If you go to Viome.com, you can see what we’re doing is looking at your gut intelligence, looking at your metabolic intelligence, and then based on the microbes in your gut and how you digest carbohydrates, fat, and protein, and what type of metabolites you have, we are able to see what you really need to eat, the foods that are really good to balance your microbe, and your immune system will be calm with that. Wean out the foods you must avoid right now. There is no such thing as universal healthy diet. When someone says, “Paleo diet is good for you or Atkins diet is good for you or ketogenic diet is good for you,” there’s no diet that is good for you and I. Between you and I, our DNA is 99% the same, our microbes are less than 5% the same. A diet that’s good for you is not good for me necessarily, and a diet that’s good for me today may not be good for me three months or six months from now.
What happens is as you start to eat a food, your microbes are changing. Your body is adapting. Your immune system is changing. The microbes that you’re feeding now are growing and others are coming down. Now you start to keep the balance, so the way you keep eating, they become imbalanced.
I could already hear my foodie friends asking a certain question. They’re going to go, “That’s no fun. I want to be a chef. I want to cook these fancy meals and eat here and eat there.” What do you tell them?
That is exactly what they should be doing, cooking fancy diverse meals within the set of things that are not causing grief.
What if chocolate’s on that list though?
When you’re denying, you get a lot. For me, I was denying myself all the pleasures. I was trying to lose ten pounds and I’m pre-diabetic. Everyone told me I need to cut down all the bread, that didn’t work. Cut down all the starch. I’m a vegetarian so I’m eating now only lentil, legumes, tofu and veggies because no bread and those yuck. I was miserable for a year. Guess what happened? I didn’t lose the weight. My blood glucose didn’t go down. I launched Viome. I am the first guy to do the test and I’m thinking they’re going to put a picture of me as a healthy person. Not so. It turns out what I needed to be eating is more carbohydrate. More than 50% of my diet needs to be carbs.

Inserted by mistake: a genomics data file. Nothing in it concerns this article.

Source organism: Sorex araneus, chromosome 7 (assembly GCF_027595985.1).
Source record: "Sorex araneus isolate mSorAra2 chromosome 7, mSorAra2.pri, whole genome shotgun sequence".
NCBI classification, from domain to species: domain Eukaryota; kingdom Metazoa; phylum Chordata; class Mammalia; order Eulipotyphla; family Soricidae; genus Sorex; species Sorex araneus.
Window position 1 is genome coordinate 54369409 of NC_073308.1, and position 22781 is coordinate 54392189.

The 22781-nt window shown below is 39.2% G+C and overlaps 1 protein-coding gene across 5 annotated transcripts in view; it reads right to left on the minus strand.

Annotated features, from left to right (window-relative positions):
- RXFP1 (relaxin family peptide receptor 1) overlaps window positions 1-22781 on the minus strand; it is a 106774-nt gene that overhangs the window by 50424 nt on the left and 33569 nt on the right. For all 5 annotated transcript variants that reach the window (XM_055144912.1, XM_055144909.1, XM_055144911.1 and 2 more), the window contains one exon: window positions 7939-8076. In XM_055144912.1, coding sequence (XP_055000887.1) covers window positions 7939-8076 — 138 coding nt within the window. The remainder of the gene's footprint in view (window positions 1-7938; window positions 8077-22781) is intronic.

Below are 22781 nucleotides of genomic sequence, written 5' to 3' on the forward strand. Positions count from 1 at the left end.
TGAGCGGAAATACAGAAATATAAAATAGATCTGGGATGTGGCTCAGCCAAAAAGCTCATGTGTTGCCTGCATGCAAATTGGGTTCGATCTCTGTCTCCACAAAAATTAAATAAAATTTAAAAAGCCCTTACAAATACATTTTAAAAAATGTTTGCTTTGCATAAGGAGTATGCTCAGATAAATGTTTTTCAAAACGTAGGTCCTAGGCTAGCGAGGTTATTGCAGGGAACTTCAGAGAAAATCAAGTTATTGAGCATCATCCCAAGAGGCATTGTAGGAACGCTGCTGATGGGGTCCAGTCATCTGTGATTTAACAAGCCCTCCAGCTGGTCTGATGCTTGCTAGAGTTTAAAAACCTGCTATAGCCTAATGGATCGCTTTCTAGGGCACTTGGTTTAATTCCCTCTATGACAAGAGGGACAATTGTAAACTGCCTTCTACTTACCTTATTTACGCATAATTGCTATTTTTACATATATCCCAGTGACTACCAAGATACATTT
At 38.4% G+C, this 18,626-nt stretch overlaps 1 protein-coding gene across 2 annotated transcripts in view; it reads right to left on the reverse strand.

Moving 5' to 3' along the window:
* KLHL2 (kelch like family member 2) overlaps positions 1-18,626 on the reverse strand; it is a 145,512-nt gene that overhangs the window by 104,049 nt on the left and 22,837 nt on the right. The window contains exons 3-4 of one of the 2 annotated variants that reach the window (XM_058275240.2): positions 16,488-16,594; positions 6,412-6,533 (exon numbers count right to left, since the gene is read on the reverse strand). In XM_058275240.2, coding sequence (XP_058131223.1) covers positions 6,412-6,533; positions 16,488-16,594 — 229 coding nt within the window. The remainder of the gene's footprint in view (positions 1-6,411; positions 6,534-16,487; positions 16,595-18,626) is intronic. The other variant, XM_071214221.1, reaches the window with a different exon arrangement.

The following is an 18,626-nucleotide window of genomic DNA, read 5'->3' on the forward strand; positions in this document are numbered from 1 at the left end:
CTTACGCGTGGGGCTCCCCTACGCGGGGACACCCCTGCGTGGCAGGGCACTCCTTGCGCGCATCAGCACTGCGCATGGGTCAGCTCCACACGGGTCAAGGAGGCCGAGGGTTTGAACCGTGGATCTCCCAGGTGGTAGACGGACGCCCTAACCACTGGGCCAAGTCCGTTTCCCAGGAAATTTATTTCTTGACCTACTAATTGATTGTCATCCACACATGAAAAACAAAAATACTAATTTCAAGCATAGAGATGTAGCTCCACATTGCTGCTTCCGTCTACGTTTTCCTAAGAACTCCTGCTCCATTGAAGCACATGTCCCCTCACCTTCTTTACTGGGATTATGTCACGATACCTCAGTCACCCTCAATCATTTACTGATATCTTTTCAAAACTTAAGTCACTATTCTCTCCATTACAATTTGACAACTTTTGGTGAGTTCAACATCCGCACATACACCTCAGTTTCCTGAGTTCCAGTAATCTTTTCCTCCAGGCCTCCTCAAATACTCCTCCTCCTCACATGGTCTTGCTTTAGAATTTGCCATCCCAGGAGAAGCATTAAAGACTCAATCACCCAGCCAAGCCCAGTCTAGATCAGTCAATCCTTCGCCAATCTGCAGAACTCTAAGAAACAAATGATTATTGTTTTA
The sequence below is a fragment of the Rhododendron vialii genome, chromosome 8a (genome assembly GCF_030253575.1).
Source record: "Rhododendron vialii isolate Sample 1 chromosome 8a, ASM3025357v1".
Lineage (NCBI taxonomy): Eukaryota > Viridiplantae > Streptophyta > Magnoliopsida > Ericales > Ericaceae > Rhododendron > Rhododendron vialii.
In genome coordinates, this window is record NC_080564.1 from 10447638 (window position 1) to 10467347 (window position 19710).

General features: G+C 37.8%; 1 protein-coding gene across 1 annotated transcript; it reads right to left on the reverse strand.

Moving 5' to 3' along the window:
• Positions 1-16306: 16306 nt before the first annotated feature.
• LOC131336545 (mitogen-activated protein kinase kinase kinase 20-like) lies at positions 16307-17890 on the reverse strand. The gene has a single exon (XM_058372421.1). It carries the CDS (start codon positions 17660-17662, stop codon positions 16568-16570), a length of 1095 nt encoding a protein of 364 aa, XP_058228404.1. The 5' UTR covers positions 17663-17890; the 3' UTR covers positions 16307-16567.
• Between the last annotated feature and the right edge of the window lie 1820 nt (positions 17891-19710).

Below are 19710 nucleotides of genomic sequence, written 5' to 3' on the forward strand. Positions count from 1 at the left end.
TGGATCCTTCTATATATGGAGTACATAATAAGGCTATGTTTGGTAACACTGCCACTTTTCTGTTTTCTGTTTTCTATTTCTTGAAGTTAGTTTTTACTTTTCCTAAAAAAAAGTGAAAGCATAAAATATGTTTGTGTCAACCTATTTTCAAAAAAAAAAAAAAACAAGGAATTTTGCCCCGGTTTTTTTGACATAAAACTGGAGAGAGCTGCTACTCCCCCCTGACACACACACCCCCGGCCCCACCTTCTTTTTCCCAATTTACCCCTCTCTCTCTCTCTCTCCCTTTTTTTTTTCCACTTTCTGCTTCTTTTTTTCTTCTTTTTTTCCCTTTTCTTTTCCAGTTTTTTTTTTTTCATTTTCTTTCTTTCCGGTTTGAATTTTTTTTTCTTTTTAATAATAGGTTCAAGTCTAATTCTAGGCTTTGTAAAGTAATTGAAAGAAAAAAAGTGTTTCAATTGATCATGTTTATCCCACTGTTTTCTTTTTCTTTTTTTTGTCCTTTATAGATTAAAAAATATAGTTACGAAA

Aren’t carbs inflammatory though?
Carbs are not inflammatory. It is the grains and the way we produce grains that are inflammatory. You can get carbs from vegetables.
How about sugar though? Sugar’s inflammatory isn’t it?
It is inflammatory. My point is carbs are veggies. Broccoli is carbs.
Certain carbs are worse than others, right?
That’s right. As soon as I started eating more carbs, suddenly not only had I lost ten pounds but my blood glucose came down. Every girl wants my microbiome now. Every girl wants to kiss me because they’re hoping they’ll get my microbiome.
I always thought that though. Everybody’s so different, but then you get people that go with the blood type diets, you got this type of diet. How do you know if a diet’s for real?
At the end of the day, the food is being digested by our microbes. Our microbes are the ones that are feeding the nutrition to us. In a sense your small intestine is only taking the easy stuff out, the glucose and all the stuff out. The hardest of all the nutrients is the short-chain fatty acids. You may not realize, 70% of serotonin is produced in your gut, not in your brain.
I did know that and that’s huge for people. How can you increase your serotonin? Which foods?
These rules vary from person to person. We have to look at what microbes are in your gut and how you feed them, how you grow them, the prebiotic, and how do they give you additional microbes that will allow you to eat chocolates, so prebiotic, probiotic, food, nutrition.
So you still think you should take X supplement of some sort?
Only until a point where you start to get your microbes to start producing the things that are lacking in your body.
How long did it take you to feel better and notice a difference?
Three months. There are thousands of people who use our service. They call and say, “I’m off my drugs. I feel so much better now.” We are changing the lives of billions of people and creating an amazing company at the same time.
It’s a really great thing if it works. I believe you from what you’re saying, because I know so many people that suffer from so many things and they all are tied to the gut.
If you go to our website, Viome.com, and look at our science, there are science papers that show you about depression to diabetes, to every single disease. There were two papers produced on multiple sclerosis and how microbes are actually causing and influencing multiple sclerosis development and the re-ignition.
I read your moonshot thing and that’s the thing that made me want to talk to you about this. This is really fascinating. I agree with you. I think the pharmaceutical companies sell a lot the things that we don’t need. They really have a lot of things they do that they shouldn’t be doing People are trying to solve the problem and they’re doing the best they can with what they know, but now you know something new. Now that you know this something new, you can do something. Is it just food and supplements based on what your specific flora is and all that, or is it something else that they have to do as well?